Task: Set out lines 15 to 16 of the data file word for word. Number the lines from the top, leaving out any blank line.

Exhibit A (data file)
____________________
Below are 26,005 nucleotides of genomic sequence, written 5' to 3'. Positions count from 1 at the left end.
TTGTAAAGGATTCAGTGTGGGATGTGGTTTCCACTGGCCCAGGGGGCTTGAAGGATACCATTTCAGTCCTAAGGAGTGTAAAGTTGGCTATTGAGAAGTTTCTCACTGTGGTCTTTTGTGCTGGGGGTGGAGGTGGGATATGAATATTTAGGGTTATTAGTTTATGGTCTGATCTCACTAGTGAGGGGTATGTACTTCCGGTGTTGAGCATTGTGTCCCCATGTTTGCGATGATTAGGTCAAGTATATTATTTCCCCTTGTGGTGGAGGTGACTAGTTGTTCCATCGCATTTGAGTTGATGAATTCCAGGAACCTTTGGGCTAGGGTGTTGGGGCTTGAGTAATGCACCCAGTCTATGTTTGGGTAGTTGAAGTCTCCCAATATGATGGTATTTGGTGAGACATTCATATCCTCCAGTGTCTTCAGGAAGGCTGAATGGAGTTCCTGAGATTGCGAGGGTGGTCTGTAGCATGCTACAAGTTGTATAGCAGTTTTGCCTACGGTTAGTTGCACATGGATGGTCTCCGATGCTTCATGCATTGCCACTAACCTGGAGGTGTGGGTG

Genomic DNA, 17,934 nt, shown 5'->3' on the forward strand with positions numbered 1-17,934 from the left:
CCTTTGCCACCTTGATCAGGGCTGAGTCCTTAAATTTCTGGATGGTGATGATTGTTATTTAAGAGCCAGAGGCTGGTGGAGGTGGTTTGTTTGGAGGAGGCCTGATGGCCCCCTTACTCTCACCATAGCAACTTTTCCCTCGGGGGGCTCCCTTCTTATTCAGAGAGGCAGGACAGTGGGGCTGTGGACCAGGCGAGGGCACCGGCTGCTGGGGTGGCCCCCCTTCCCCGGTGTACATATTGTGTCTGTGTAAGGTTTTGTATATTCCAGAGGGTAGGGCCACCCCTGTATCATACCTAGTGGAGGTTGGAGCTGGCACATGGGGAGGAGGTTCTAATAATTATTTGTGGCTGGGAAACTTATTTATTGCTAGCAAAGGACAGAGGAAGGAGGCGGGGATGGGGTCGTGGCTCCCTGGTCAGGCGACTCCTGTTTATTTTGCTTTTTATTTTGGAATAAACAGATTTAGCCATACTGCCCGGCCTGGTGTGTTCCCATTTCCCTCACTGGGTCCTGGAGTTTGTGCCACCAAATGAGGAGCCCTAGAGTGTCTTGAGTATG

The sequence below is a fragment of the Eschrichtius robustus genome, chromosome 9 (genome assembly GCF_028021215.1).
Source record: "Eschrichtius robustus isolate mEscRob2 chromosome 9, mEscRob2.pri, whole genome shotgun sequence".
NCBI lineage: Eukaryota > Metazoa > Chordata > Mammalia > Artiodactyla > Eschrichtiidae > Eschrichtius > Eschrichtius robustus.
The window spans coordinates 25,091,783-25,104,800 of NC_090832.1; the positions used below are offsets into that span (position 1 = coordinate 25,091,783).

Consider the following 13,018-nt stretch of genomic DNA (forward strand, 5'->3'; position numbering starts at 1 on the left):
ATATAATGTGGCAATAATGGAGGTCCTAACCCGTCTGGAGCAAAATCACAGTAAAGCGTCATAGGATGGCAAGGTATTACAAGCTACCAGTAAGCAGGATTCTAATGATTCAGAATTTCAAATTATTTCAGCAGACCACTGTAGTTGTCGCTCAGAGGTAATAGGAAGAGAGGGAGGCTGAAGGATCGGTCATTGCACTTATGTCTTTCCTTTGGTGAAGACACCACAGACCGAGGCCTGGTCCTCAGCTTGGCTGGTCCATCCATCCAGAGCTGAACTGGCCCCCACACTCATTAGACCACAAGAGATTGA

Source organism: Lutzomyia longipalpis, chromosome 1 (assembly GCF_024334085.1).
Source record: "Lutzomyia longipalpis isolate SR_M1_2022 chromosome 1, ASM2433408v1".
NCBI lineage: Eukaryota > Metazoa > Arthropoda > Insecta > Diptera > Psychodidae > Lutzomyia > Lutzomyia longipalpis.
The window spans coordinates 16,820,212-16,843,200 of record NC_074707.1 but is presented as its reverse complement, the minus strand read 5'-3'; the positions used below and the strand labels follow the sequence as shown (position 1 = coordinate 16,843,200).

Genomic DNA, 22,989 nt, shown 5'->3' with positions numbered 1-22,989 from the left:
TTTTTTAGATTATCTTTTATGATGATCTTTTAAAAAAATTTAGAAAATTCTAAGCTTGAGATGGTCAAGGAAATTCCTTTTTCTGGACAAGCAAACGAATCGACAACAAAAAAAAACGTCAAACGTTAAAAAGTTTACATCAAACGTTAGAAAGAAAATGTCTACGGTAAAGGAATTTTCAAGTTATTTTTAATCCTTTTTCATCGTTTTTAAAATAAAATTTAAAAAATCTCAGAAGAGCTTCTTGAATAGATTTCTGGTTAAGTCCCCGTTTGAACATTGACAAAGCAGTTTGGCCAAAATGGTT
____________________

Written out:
Genomic DNA, 22,989 nt, shown 5'->3' with positions numbered 1-22,989 from the left:
TTTTTTAGATTATCTTTTATGATGATCTTTTAAAAAAATTTAGAAAATTCTAAGCTTGAGATGGTCAAGGAAATTCCTTTTTCTGGACAAGCAAACGAATCGACAACAAAAAAAAACGTCAAACGTTAAAAAGTTTACATCAAACGTTAGAAAGAAAATGTCTACGGTAAAGGAATTTTCAAGTTATTTTTAATCCTTTTTCATCGTTTTTAAAATAAAATTTAAAAAATCTCAGAAGAGCTTCTTGAATAGATTTCTGGTTAAGTCCCCGTTTGAACATTGACAAAGCAGTTTGGCCAAAATGGTT